The Canteen, Monday August 17
There’s fine art to managing a jazz jam session. Things can so easily descend into an awkward murk of mismatched abilities, competitive (and interminable) solos and big indecisive pauses between numbers. But the well-established fortnightly Canteen Jazz Session has two of the key ingredients well covered: an adaptable and skilful house rhythm section (Paolo Adamo on drums, Pasquale Votino on bass) and a masterful front man (Craig Crofton on sax). Craig’s experience as both player and teacher plus his admirable chutzpah as an MC all come to bear in somehow enabling an unplanned dozen players and singers to have their turn in the spotlight through a steadily paced evening of listenable and varied jazz.
So it must have been something of a mixed blessing when, alongside the usual mix of local singers and players, a bunch of New Orleans hot-shots rolled into the Canteen having played in Bristol the night before. How to do justice to the opportunity and not snub the session’s more usual players? Somehow Craig pulled that one off, though the seat of his metaphorical pants must have been worn pretty thin in the achievement. Happily, transatlantic visiting outfit The Session originated in New Orleans jam sessions – albeit after considerable amounts of musical education – so were happy to combine ‘sitting in’ duties with opportunities to play their own material as the evening progressed.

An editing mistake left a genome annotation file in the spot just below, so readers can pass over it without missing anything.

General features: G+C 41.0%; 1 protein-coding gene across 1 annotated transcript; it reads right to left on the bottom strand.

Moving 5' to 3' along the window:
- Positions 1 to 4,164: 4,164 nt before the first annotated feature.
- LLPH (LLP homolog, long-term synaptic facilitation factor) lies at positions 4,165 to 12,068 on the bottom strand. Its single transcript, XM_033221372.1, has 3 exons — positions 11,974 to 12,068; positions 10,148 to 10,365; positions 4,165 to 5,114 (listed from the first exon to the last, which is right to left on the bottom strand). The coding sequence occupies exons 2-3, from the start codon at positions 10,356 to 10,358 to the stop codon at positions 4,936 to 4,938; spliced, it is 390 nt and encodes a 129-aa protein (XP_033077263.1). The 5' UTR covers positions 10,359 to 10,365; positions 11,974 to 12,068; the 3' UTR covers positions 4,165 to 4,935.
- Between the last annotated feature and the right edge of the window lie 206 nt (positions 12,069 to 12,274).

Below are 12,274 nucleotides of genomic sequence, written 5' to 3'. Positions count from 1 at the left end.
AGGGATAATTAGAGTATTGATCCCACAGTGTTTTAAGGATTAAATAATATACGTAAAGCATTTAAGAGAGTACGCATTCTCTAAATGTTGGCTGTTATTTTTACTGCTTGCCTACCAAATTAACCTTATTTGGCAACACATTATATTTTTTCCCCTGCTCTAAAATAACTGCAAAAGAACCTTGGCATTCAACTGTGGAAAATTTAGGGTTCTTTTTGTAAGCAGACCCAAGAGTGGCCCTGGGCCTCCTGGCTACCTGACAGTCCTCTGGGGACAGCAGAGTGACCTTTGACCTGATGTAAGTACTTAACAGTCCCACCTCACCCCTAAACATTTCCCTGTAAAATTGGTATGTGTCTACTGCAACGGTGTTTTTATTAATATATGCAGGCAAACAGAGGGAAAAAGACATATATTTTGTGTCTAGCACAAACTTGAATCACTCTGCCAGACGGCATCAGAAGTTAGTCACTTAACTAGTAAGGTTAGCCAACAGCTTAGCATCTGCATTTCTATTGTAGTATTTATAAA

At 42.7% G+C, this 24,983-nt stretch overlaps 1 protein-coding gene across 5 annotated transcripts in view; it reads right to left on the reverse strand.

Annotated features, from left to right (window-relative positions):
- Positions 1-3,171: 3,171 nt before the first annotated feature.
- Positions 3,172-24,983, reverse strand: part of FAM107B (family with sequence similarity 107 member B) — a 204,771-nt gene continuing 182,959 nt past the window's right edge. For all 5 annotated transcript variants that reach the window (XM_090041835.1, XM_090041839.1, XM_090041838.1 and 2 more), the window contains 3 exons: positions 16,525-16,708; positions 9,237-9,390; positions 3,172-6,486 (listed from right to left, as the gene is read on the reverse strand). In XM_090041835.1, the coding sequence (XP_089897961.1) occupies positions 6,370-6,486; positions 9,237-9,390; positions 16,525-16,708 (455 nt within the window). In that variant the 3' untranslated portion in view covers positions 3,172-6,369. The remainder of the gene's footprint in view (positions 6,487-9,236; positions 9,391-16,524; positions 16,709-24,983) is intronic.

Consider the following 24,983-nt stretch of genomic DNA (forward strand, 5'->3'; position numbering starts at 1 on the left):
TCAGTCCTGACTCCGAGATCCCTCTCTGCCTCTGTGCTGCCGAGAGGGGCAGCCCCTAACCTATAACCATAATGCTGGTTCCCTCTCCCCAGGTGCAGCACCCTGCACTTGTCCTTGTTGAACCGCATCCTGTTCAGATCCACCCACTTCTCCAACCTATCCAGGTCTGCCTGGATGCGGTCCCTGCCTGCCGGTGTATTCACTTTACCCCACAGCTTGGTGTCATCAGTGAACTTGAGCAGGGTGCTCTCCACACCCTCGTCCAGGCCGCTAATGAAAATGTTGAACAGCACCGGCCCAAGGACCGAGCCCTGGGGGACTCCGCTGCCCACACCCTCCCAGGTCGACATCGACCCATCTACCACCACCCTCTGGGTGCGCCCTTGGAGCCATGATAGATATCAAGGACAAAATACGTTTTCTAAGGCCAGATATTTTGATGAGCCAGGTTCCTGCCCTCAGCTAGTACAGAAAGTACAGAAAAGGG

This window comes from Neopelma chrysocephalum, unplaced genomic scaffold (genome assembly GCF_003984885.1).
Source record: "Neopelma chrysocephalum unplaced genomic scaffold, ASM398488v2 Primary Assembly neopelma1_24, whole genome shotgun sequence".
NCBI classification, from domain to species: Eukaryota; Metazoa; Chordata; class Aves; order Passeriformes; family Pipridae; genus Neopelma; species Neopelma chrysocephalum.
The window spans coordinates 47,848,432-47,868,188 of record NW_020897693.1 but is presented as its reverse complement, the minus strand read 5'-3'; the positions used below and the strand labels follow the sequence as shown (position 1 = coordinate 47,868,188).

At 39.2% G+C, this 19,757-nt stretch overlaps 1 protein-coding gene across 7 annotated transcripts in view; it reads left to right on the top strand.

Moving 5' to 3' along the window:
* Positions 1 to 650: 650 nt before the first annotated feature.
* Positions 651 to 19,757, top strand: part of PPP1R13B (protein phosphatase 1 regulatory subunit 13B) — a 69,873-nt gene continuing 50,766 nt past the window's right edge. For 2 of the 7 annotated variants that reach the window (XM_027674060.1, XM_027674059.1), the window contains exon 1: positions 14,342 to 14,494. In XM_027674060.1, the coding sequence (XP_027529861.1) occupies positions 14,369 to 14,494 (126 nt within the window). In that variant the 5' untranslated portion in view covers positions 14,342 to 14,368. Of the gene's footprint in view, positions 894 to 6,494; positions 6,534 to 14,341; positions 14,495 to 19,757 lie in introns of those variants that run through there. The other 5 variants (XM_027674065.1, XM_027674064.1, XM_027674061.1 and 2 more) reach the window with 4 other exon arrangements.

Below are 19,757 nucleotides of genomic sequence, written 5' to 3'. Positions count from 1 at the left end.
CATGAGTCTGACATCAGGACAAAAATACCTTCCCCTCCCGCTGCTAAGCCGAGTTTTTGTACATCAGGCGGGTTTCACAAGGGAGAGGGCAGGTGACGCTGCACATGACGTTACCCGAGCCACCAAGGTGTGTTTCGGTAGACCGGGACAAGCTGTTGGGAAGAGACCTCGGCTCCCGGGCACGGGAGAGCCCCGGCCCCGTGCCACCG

A short opening set featured planned visitor Dan Moore on keyboards joining the house trio for some decidedly cool school tunes including a measured It Could Happen To You, all the players loosening into the number nicely. Then up came The Session, albeit without drummer Darien Douglas, to take the vibe and run with it. They were instantly impressive, though hardly showing off, with Stephen Lands’ super-fluent trumpet and Jasen Weaver’s defining precision on bass immediately ear catching.
So far, so professional – and no doubt a little frustrating for the sessioneers wetting their reeds and tuning their strings around the room. But this was where the jazz thing kicked in as Craig introduced a sequence of players into the mix and The Session guys played their part, welcoming a guitarist, providing backing for vocalists, coming and going with the house players in a smoothly running set of familiar songs and tunes where everybody got to solo if they wanted to. Bass guitar player Dave did a fine walking bass line through A Night In Tunisia, and stylishly be-spatted JC added some hot clarinet and vocals to It Don’t Mean A Thing, a number also featuring Annalie on dynamic violin and Dan Moore’s quietly assured piano. A big sax convention assembled for All The Things You Are, with the Session’s James Partridge a notable contributor, and then a final number from his full band – Darien Douglas having already arrived and claimed the drumseat – provided a nice pyrotechnic flourish to end proceedings.
Like all jam sessions it had been a pick’n’mix selection of style and standards but unlike many the quality had been high throughout and it delivered great entertainment value for the non-playing audience.